Hong Kong, 1980. The Vietnam War has been over for five years and the ethnic cleansing of Chinese has begun. As the “boat people”, refugees of Vietnam, flood out of the country, Hong Kong becomes know as “port of first asylum”. Among these boats is Wu Yiet (Chow Yun-Fat), a former South Vietnamese soldier still recovering from the ravages of war. For him, Hong Kong is the first step for life in the United States, and he soon falls for fellow immigrant Sum Ching (Cherie Chung). Yet the promise of a new beginning doesn’t come easy: the refugee camps have been infiltrated by murderous Viet Cong agents, and an act of violence forces Wu Yiet on the run and deeper into a vortex of crime and brutality. Can he and Sum make it to the United States, or will he forever be stuck in the perpetual cycle of killing inherited from the war? Cora Miao (The Terrorizers) and Lo Lieh (all sorts of bad-assery) co-star in Ann Hui’s grim study of immigrant life. Alfred Cheung’s writing famously won Best Screenplay at the 1st Hong Kong Film Awards.
After tackling the mystery film in The Secret and the horror comedy in The Spooky Bunch, The Story of Woo Viet provides us with Ann Hui’s take on the urban crime drama. Yet, even among the various gritty, realist crime dramas that trickled out of the Hong Kong New Wave, Woo Viet deserves special notice. Perhaps more than any other, Hui’s film breaks with the commercial ambitions of Hong Kong cinema, more attuned to the social-realism of 70s Western cinema (and which was slowly creeping into Chinese and Taiwanese films at the time). While the basic outline of a genre film is perceptible, Hui’s film owes very little to the Action and Melodramatic tradition of HK filmmaking. Films like The Club and Man on the Brink may have provided a look at a social milieu until then ignored by HK cinema, but they were still in essence action films. A movie like Dangerous Encounters – 1st Kind may have been uncommercially bleak and violent, but you can’t deny the kinetic thrill provided by Tsui Hark’s various setpieces. The entire New Wave itself was initiated by a kung-fu film: Jumping Ash. The “action” here isn’t mannered or precisely choreagraphed; they’re brief and unsettling bursts of violence which happen too quickly and too shockingly to thrill.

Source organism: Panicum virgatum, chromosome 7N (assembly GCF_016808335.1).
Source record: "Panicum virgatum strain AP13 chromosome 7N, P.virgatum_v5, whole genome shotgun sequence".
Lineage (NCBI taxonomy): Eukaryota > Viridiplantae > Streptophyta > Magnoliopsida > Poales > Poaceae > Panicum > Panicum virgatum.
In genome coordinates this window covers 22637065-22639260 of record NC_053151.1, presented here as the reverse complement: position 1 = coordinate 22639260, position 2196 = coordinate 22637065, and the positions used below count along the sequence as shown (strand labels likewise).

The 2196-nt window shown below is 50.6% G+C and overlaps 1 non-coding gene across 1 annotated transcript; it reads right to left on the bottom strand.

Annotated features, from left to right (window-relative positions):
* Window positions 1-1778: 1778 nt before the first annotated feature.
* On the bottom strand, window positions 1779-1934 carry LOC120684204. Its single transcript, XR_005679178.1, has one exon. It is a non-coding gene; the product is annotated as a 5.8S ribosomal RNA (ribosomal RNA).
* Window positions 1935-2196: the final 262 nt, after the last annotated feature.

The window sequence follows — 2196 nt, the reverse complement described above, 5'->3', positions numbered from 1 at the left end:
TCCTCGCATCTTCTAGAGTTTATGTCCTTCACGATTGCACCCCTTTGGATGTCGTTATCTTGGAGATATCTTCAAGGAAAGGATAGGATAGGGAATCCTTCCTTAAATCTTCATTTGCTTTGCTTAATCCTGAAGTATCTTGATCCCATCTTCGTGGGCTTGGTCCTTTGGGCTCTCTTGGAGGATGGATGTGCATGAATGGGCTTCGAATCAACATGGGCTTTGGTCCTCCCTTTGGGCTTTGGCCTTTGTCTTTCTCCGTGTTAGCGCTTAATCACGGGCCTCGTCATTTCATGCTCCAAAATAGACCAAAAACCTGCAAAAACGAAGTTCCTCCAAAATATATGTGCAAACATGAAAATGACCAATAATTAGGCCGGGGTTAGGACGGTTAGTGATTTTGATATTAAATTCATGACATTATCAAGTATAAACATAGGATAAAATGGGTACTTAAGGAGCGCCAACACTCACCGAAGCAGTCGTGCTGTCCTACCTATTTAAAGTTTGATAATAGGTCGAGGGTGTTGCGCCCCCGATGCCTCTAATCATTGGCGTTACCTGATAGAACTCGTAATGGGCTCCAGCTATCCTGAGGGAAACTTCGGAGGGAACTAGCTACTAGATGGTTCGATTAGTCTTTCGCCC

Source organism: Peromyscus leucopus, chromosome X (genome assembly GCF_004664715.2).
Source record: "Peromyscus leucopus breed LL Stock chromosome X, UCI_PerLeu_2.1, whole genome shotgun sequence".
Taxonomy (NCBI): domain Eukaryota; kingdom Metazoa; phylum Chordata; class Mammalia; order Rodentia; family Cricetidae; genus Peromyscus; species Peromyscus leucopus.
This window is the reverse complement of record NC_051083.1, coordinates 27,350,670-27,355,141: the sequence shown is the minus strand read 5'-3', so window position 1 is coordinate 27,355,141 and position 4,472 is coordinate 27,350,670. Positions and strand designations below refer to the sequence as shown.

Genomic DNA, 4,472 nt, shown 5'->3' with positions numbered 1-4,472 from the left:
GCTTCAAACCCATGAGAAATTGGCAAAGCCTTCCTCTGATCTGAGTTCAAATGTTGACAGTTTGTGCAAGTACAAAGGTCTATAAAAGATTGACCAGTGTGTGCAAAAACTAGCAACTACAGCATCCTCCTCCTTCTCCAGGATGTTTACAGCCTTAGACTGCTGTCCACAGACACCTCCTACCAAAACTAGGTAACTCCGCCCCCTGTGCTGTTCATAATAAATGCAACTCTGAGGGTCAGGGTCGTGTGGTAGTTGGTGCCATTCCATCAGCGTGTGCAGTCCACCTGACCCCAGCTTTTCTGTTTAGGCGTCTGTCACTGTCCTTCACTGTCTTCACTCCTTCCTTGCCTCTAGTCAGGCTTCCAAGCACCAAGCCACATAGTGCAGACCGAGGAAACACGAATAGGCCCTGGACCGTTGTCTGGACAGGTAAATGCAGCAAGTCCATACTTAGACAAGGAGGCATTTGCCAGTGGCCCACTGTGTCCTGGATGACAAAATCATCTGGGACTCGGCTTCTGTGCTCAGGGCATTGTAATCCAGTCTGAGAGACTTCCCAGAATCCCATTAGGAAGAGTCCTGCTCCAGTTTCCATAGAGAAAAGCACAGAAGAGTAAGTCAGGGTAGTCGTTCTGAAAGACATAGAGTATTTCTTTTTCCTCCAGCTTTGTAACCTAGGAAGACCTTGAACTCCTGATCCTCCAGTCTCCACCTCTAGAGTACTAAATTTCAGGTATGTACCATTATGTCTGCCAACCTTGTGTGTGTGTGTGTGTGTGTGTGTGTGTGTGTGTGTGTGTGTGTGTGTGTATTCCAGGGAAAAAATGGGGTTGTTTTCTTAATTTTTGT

The influence of the crime genre isn’t absent: the theme music purposely brings to mind film noir, a late scene is a riff on one from The Godfather, and in certain ways, it echoes Oliver Stones’ treatment of Cuban refugees in Scarface (and with the film getting a wider release than usual, including a screening at Directors’ Fortnight, you must wonder whether he saw it). Yet, Hui’s focus isn’t on subverting genre thrills, but instead on social realism, on the plight and vulnerability of the Vietnamese immigrant, as well as the capturing the psychological turmoil of her characters as they find themselves stuck in a perpetual cycle of violence and hopelessness. Her film is subdued, mininimalist and quietly intense, in line with anguished cries of urban squalor like Taxi Driver and The Claws of Light (if not as good as either).
It’s a byline she would carry to its conclusion with the following year’s The Boat People, a film which owes nothing to HK Genre cinema, and which is about as close as the industry got to “art” cinema at the time. In fact, that may ultimately be Hui’s ultimate legacy to the New Wave: directors like Tsui Hark, Kirk Wong and Alex Cheung were harbingers (and later participants) of the “Second Wave” of the latter 80s, where the techniques and styles of the New Wave were re-appropriated in a completely commercial form which disregarded its most radical aspects. Yet Ann Hui, along with Patrick Tam and Allen Fong, were perhaps too far ahead of the curve: their films point towards the “Third Wave” of the 90s, the emergence of a serious, personal and independent cinema in HK, epitomized by the films of Wong Kar-Wai, Stanley Kwan and Fruit Chan. It’s no surprise that after these two films, she would retreat to more commercial fare, lending her deft touch to romantic dramas and period pieces (with the occasional excursion back like Song of the Exile and Ordinary Heroes). The Story of Woo Viet isn’t a perfect film, but it is an emblem of how uncompromising and unconventional the films of the HK New Wave could be.
2.13GB | 1 h 29 min | 1024×576 | mkv